As a beginner, you can probably get by with borrowing or buying inexpensive garden tools . . . but when it comes to seeds, the wise gardener purchases only the best available. You should buy from a reputable seed catalog house and order as early as possible in the season. Some popular varieties—such as Sugar Snap peas and bush cucumbers—have been known to sell out quite early, so it's a good idea to get your order in during the winter months, if possible. Of course, many other crops have to be set out, as started plants, after the last frost because of the longer time they require to reach maturity . . . so right before planting time you'll need to purchase seedlings of those vegetables (which include onions, cauliflower, cabbages, eggplants, tomatoes, lettuce, and peppers) at a local nursery. Or, as an alternative to buying "starters", you might want to sprout the seedlings in small indoor pots, on windowsills, or in a cold frame.
If you choose the do-it-yourself route, you can build a simple cold frame from four lengths of 2 X 8 scrap lumber, a double layer of clear plastic sheeting, and enough rich soil to fill the container two-thirds full. Set up the mini-hothouse in a sheltered but sunny spot near the house and sow your seeds early (in my part of Kentucky, that means February). Once the bed is watered, you can staple the plastic tightly over the frame and leave it alone. The seeds should then germinate rather quickly, allowing you to transfer the small plants to the garden after frost danger has passed. (However, you may find that some of your vegetables mature faster than you expected, and—in such cases—these can be harvested and eaten right from the cold frame!) Among others, such cool-weather species as lettuce and radishes do particularly well when sown early in a cold frame . . . and the lettuce can be moved to the garden at the same time that other seeds are planted.
As for which varieties of vegetables to raise, that's pretty much up to your own palate and to the local growing conditions. Be careful to plant only those cultivars that are well suited to the climate (you can determine your locale's "favorite sons" by consulting with the county extension agent or by studying seed catalog descriptions).(EDITOR'S NOTE: See Best Vegetables Varieties of 1983 for some gardener-tested seed recommendations!)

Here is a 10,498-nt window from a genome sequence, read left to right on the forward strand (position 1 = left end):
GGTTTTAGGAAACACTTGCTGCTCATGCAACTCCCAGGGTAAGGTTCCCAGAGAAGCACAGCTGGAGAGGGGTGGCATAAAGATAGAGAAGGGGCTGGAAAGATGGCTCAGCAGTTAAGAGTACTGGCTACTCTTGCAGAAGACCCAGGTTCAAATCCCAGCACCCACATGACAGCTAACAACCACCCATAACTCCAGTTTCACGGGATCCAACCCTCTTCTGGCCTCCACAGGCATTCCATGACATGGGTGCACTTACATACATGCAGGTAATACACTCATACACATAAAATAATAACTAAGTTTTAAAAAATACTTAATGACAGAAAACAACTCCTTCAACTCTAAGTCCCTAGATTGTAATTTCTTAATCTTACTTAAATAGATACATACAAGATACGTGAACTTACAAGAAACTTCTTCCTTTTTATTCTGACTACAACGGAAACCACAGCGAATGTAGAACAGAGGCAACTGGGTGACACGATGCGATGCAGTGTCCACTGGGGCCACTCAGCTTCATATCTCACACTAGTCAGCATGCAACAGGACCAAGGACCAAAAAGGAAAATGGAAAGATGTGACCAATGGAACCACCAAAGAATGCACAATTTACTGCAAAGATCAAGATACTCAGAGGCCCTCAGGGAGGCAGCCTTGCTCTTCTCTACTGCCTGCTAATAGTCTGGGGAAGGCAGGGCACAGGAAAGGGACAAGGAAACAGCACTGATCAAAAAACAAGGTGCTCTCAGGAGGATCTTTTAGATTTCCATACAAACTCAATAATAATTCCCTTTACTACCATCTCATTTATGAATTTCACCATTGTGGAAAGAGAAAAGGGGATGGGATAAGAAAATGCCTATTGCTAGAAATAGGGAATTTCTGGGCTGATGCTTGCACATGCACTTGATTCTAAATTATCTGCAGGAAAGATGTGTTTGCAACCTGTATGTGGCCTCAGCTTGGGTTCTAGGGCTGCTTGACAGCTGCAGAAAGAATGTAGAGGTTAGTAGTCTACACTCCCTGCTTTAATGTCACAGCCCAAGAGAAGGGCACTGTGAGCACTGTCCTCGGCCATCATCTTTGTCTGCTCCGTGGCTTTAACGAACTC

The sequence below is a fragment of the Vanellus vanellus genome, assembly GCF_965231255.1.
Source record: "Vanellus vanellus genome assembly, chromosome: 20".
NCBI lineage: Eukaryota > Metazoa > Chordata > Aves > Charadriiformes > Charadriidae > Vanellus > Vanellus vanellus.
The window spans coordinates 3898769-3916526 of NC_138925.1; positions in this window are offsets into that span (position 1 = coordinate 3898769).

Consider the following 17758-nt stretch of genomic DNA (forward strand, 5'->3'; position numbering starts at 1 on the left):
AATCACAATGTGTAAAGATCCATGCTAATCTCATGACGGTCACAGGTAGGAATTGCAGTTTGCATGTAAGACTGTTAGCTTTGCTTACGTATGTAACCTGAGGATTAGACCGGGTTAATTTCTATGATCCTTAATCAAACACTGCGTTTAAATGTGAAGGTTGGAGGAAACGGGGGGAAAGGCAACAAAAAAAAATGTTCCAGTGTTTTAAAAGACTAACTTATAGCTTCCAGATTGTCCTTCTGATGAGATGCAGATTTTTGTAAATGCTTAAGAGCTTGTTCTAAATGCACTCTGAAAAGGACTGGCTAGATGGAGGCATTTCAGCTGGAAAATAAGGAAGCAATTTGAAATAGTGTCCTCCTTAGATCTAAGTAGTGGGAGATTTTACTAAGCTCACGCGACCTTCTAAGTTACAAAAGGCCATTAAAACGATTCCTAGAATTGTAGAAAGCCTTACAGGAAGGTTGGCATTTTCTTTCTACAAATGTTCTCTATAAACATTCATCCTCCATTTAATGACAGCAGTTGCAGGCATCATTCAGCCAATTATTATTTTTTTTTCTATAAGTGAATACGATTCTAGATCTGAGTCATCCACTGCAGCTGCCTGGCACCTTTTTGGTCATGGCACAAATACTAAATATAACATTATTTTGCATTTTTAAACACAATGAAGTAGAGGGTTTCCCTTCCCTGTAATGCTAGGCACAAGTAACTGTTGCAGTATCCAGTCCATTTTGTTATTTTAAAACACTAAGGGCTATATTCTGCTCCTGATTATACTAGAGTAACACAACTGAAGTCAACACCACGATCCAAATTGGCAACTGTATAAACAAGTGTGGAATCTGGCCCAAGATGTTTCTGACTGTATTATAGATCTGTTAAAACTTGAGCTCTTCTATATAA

The initial step in readying the beds for cultivation is to turn the earth over thoroughly. If the ground in your garden space has never been broken, you might—if your space is accessible to a large machine—first have to hire someone with a plow to come in and work on it . . . especially if the soil has a considerable clay content. After that preliminary ground-breaking, you'll need to go over the plot several times with a rotary tiller to reduce all chunks and clods to finely pulverized particles, down to a depth of about one foot. (On the last pass of the tiller, I usually work in 25 to 50 pounds of 10-10-10 fertilizer, distributed equally over the surface of the garden . . . then I just rest awhile and let the area remain in this "raw" state while it absorbs the nutritive material I've introduced.) Near the end of March, the garden should be ready for a final tilling . . . after which you can outline the individual rows with stakes and string.